[Show abstract][Hide abstract] ABSTRACT: The balance between astrocyte and microglia neuroprotection and neurotoxicity defines the tempo of neuronal dysfunction during HIV-1-associated dementia (HAD). Astrocytes maintain brain homeostasis and respond actively to brain damage by providing functional and nutritive neuronal support. In HAD, low-level, continuous infection of astrocytes occurs, but the functional consequences of this infection are poorly understood. To this end, human fetal astrocytes (HFA) and monocyte-derived macrophages (MDM) were infected with HIV-1DJV and HIV-1NL4-3 (neurotropic and lymphotropic strains respectively) and a pseudotyped Vesicular Stomatitis Virus (VSV/HIV-1NL4-3) prior to intracranial injection into the basal ganglia of severe combined immunodeficient mice. Neuropathological and immunohistochemical comparisons for inflammatory and neurotoxic activities were performed amongst the infected cell types at 7 or 14 days. HIV-1-infected MDM induced significant increases in Mac-1, glial fibrillary acidic protein, ionized calcium-binding adapter molecule 1, and proinflammatory cytokine RNA and/or protein expression when compared with HSV/HIV-1- and HIV-1-infected HFA and sham-operated mice. Levels of neuron-specific nuclear protein, microtubule-associated protein 2, and neurofilament antigens were reduced significantly in the brain regions injected with human MDM infected with HIV-1DJV or VSV/HIV-1. We conclude that HIV-1 infection of astrocytes leads to limited neurodegeneration, underscoring the early and active role of macrophage-driven neurotoxicity in disease.
[Show abstract][Hide abstract] ABSTRACT: Lithium (Li) has garnered considerable interest as a neuroprotective drug for a broad range of nervous system disorders. Its neuroprotective activities occur as a consequence of glycogen synthase kinase-3beta (GSK-3beta) inhibition leading to downstream blockade of beta-catenin and Tau phosphorylation. In the present study, we investigated Li-mediated neuroprotective mechanisms in laboratory and murine human immunodeficiency virus-1 (HIV-1) encephalitis (HIVE) models. In laboratory tests, Li protected neurons from neurotoxic secretions of HIV-1-infected monocyte-derived macrophages (MDMs). This neuroprotection was mediated, in part, through the phosphatidyl inositol 3-kinase/Akt and GSK-3beta pathways. To examine the effects of Li treatment in vivo, MDMs were injected into the basal ganglia of severe combined immunodeficient mice and then Li was administered (60 mg/kg/d). Seven days after MDM injection, mice were killed and CNS tissue was collected and subjected to immunocytochemical and Western blot assays for leukocyte and neural antigens, GSK-3beta, and key kinase substrates such as beta-catenin and Tau. Numbers of HIV-1 p24 antigen-positive MDMs were unaltered by Li treatment of HIVE mice. Similarly, the greatly increased extent of astrocyte and microglia activation in HIVE mice (10-fold and 16-fold, respectively, compared with unmanipulated controls) was also unaltered by Li. In contrast, Li restored HIVE-associated loss of microtubule-associated protein-2-positive neurites and synaptic density while reducing levels or activity of phospho-Tau Ser202, phospho-beta-catenin, and GSK-3beta. Electrophysiological recordings showed diminished long-term potentiation in hippocampal slices of HIVE mice that were restored by Li. Based on these data, the use of Li as an adjuvant for HIV-1-associated dementia is now being pursued.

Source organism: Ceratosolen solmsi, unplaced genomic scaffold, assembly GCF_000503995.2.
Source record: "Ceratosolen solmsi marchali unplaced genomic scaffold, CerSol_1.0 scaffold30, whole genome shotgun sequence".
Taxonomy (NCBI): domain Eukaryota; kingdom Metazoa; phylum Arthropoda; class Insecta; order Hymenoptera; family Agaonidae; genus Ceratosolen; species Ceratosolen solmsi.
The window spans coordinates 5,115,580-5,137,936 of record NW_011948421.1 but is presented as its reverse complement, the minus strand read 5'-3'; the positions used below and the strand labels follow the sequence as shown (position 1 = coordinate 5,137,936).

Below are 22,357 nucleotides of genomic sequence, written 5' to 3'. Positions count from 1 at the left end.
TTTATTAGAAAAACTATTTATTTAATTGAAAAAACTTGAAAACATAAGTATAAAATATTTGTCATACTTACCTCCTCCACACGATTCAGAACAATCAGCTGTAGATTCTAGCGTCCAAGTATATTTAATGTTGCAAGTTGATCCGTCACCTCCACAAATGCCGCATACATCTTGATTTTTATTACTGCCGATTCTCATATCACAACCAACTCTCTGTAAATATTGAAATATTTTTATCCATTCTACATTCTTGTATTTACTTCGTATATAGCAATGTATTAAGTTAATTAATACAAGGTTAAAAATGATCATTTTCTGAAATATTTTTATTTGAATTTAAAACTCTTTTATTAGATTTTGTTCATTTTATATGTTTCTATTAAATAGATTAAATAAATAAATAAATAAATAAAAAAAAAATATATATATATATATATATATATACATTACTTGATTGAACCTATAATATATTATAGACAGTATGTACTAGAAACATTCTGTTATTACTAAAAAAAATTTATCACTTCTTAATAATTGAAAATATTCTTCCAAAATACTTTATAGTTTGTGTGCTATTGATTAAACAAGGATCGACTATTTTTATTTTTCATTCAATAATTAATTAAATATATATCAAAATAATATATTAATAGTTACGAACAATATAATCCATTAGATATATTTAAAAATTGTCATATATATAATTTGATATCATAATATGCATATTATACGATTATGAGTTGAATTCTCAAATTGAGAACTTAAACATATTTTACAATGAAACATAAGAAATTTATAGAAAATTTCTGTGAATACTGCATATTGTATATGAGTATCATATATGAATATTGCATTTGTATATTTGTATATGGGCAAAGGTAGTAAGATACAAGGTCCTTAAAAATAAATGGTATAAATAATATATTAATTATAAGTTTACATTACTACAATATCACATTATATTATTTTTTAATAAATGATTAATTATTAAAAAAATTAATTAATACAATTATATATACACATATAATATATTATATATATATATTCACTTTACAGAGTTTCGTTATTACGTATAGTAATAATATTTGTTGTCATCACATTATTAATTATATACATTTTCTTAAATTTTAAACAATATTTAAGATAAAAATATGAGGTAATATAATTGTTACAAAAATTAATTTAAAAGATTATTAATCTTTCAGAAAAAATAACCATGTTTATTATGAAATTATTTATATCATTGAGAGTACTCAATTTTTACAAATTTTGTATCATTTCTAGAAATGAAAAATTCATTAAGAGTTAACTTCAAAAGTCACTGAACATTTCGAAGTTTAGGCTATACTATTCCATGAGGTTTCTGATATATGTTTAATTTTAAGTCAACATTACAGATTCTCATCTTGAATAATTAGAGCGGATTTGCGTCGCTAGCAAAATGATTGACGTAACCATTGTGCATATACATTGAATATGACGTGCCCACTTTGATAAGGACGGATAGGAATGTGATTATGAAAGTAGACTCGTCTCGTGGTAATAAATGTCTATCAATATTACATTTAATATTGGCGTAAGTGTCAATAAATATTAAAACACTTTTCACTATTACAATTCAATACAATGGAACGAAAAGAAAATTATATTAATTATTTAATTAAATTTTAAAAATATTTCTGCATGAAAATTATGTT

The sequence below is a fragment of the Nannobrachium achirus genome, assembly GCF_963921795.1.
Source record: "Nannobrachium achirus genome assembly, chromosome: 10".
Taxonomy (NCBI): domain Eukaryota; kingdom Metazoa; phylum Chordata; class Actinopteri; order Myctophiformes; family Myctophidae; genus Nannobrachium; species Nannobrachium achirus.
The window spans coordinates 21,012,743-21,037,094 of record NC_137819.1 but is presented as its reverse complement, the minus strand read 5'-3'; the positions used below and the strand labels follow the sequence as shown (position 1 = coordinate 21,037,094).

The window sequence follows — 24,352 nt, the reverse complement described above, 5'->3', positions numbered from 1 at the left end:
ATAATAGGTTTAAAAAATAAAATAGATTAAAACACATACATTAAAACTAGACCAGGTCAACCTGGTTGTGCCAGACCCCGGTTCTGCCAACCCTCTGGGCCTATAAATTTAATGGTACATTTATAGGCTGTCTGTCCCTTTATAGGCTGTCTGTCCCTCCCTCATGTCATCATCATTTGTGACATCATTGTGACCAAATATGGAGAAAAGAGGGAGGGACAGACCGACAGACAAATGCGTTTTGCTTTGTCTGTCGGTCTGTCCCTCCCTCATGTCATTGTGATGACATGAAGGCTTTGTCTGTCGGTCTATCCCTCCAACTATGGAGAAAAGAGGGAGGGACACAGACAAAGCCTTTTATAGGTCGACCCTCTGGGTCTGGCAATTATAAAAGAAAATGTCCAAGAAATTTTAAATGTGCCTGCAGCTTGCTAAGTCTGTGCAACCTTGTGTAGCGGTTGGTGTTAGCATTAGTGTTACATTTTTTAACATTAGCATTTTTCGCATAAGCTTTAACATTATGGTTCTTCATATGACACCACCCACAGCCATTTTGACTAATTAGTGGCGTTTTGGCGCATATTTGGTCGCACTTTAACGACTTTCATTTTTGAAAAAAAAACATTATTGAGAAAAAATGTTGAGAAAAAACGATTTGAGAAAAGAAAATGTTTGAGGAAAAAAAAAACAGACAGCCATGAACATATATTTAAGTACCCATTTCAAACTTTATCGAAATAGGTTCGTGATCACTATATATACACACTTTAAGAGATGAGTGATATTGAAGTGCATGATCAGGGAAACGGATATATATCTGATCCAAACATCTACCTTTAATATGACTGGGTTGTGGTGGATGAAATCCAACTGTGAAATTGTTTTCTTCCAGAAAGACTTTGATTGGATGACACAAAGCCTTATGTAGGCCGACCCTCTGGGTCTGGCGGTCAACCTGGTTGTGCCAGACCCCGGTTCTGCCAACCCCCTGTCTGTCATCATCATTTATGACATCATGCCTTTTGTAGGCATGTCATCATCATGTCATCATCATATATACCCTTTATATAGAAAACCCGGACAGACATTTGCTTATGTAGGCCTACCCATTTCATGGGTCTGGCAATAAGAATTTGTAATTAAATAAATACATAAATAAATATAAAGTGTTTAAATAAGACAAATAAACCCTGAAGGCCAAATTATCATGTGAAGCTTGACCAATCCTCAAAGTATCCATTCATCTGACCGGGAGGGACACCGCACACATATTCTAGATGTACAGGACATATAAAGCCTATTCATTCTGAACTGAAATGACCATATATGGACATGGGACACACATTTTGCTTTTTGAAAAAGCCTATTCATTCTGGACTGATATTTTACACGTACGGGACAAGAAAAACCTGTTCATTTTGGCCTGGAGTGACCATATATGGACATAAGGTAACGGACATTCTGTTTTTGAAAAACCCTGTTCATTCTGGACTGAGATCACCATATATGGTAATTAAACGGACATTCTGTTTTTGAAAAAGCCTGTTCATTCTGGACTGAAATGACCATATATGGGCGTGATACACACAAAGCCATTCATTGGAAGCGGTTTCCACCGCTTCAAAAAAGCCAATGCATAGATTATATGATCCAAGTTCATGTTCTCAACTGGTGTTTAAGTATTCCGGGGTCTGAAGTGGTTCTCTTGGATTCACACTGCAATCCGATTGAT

No preview · Article · Oct 2005 · The Journal of Neuroscience : The Official Journal of the Society for Neuroscience
[Show abstract][Hide abstract] ABSTRACT: Relatively few immune-activated and virus-infected mononuclear phagocytes (MP; perivascular macrophages and microglia) may affect widespread neuronal dysfunction during human immunodeficiency virus type 1 (HIV-1)-associated dementia (HAD). Indeed, histopathological evidence of neuronal dropout often belies the extent of cognitive impairment. To define relationships between neuronal function and histopathology, proton magnetic resonance spectroscopic imaging (1H MRSI) and hippocampal long-term potentiation (LTP) were compared with neuronal and glial immunohistology in a murine model of HIV-1 encephalitis (HIVE). HIV-1(ADA)-infected human monocyte-derived macrophages (MDM) were stereotactically injected into the subcortex of severe combined immunodeficient (SCID) mice. Sham-operated and unmanipulated mice served as controls. Seven days after cell injection, brain histological analyses revealed a focal giant cell encephalitis, with reactive astrocytes, microgliosis, and neuronal dropout. Strikingly, significant reductions in N-acetyl aspartate concentration ([NAA]) and LTP levels in HIVE mice were in both injected and contralateral hemispheres and in brain subregions, including the hippocampus, where neuropathology was limited or absent. The data support the importance of 1H MRSI as a tool for assessing neuronal function for HAD. The data also demonstrate that a highly focal encephalitis can produce global deficits for neuronal function and metabolism.
No preview · Article · May 2005 · Journal of Neuroscience Research